Washington, December 9 (ANI): An international research team has taken a deep look into the shape and geometry of the accreting material around the black hole in nearby Active Galactic Nuclei (AGN).
The team, led by Makoto Kishimoto from the Max Planck Institute for Radio Astronomy in Bonn, combined infrared imaging from the United Kingdom Infrared Telescope (UKIRT) and some of the first ever infrared long-baseline interferometric measurements from the Keck Observatory to observe the nearby AGN.
The measurements show a ring-like emission from sublimating dust grains, and its radius yields insights into the shape and geometry of the accreting material around the black hole in these galactic centers.
In May 2009, Makoto Kishimoto and his team successfully observed four such AGN with the Keck Interferometer, and they followed the observations up with infrared imaging from the UK Infrared Telescope (UKIRT). oth observatories are on Mauna Kea in Hawaii.
The target sources included NGC 4151, a relatively nearby galaxy only 50 million light-years away, and a distant quasar at redshift 0.108 (corresponding to a distance of more than a billion light-years).
"The Keck measurements give us a uniquely high-resolution look at the innermost regions of the active nucleus, and the UKIRT images are very powerful in disentangling the contributions of the host galaxy and the accretion disk in the interferometry data," said Makoto Kishimoto, the research paper's leading author.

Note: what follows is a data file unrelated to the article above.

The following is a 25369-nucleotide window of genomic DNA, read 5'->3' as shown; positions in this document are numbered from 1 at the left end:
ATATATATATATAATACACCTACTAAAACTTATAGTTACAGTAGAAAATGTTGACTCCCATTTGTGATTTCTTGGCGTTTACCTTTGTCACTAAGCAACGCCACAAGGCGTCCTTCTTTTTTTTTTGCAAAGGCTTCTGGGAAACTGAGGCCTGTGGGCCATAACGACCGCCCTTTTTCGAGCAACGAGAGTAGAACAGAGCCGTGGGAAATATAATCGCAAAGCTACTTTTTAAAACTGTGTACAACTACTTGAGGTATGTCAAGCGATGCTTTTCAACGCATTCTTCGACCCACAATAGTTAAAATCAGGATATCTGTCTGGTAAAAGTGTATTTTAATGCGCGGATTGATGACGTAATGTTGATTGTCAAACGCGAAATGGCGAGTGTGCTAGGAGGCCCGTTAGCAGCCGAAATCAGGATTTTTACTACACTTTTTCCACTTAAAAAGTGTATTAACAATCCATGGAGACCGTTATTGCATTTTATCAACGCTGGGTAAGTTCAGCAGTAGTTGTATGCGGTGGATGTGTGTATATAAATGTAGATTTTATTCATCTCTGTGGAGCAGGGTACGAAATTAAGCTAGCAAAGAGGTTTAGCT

Until recently, only one AGN had been successfully observed with the called Keck interferometer (KI).
This galaxy, NGC 4151, is one of the brightest of these sources in the optical and infrared wavelengths.
The new, more sensitive observations of four galaxies have led to a much clearer picture of what is being resolved - a ring-like emission of dust grains, co-existing in the accreting gas, which are hot enough to be sublimating.
Using different, independent measurements of the radius of this dust sublimation region (which come from the analysis of the variabilities of the optical and infrared light), the team thinks that they have also possibly started to probe how the accreting material is distributed radially from the black hole - that is, how compact or how extended the material distribution is.
"While we have got the highest spatial resolution in the IR, this is still a relatively outer region of the central black hole system", said Makoto Kishimoto.
"We hope to achieve an even higher resolution using telescopes that are much further apart in order to get even closer to the center, and we also hope to observe many other supermassive black hole systems," he added. (ANI)